He puts them onto five separate trays, ‘as much space around them as you can, so the heat gets to them’, and sticks them into a non fan oven at around 220C. We make a little map of which tray is which and then go back to the dining room where people are drifting in from the bar and already being served food. Santino sends one of the team to make us plates of duck meat in pasta, to keep us going until the spuds are done, and Antonio produces a bottle of La Salette Valpolicella 2007 to keep the pasta company.

‘I don’t believe you need to coat the potatoes in flour or semolina as some people do and I don’t touch the potatoes once they are cooking,’ Santino says, ‘it’s another hassle you don’t need and I think they are crispier when left alone.’ This latter tip gives us more time to drink, which is always welcome. Soon time is up, about thirty minutes, and we let the team get the spuds out and using our map, label the dishes underneath so that we can’t see which is which. A proper blind tasting by people not yet blind drunk.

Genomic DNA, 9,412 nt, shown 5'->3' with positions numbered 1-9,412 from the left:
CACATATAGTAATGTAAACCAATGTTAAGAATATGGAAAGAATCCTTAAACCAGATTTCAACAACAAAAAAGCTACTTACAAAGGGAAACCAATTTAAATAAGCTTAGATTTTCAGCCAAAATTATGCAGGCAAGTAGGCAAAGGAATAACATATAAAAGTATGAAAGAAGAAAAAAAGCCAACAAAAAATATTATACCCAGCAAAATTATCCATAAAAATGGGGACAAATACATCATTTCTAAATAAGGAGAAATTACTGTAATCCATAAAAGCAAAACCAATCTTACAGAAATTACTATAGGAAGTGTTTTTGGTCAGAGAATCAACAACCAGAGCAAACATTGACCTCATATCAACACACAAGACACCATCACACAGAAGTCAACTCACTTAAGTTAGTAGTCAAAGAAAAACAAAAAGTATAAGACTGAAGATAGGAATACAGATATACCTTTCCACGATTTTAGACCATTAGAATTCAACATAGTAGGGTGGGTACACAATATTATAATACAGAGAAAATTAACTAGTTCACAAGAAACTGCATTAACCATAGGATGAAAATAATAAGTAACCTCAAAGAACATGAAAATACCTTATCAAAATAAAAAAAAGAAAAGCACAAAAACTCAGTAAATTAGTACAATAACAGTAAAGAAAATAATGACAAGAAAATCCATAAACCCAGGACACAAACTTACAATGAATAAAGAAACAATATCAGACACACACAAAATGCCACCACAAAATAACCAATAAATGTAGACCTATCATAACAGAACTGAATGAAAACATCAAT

Spud we like

The early diners don’t seem phased by the sight of trays of roast potatoes coming to our table and it has to be said that they all look perfect – golden with nice toasted edges. All have crunch but as Santino, our photographer Al and I go around them, the tastes certainly vary. After some Oz Clark’ing about, talking about taste, length and only just refraining from holding the spuds up to the light, we are all in agreement. Step forward, surprisingly, the olive oil closely followed by the groundnut. Duck fat and the hempseed oils we all agreed overwhelmed the spuds while the winner has crunch and colour and importantly tastes of potato, and not the oil it was cooked in.

So there you go, in brief the recipe for a great roastie is:

Red potatoes, peeled washed and slowly boiled in plenty of water until almost falling apart, about 40 minutes

Lightly coat with olive oil, not your best but reasonable quality virgin.

Cook on a tray for about 30 minutes not cramming too many onto one tray

Serve as swiftly as you can.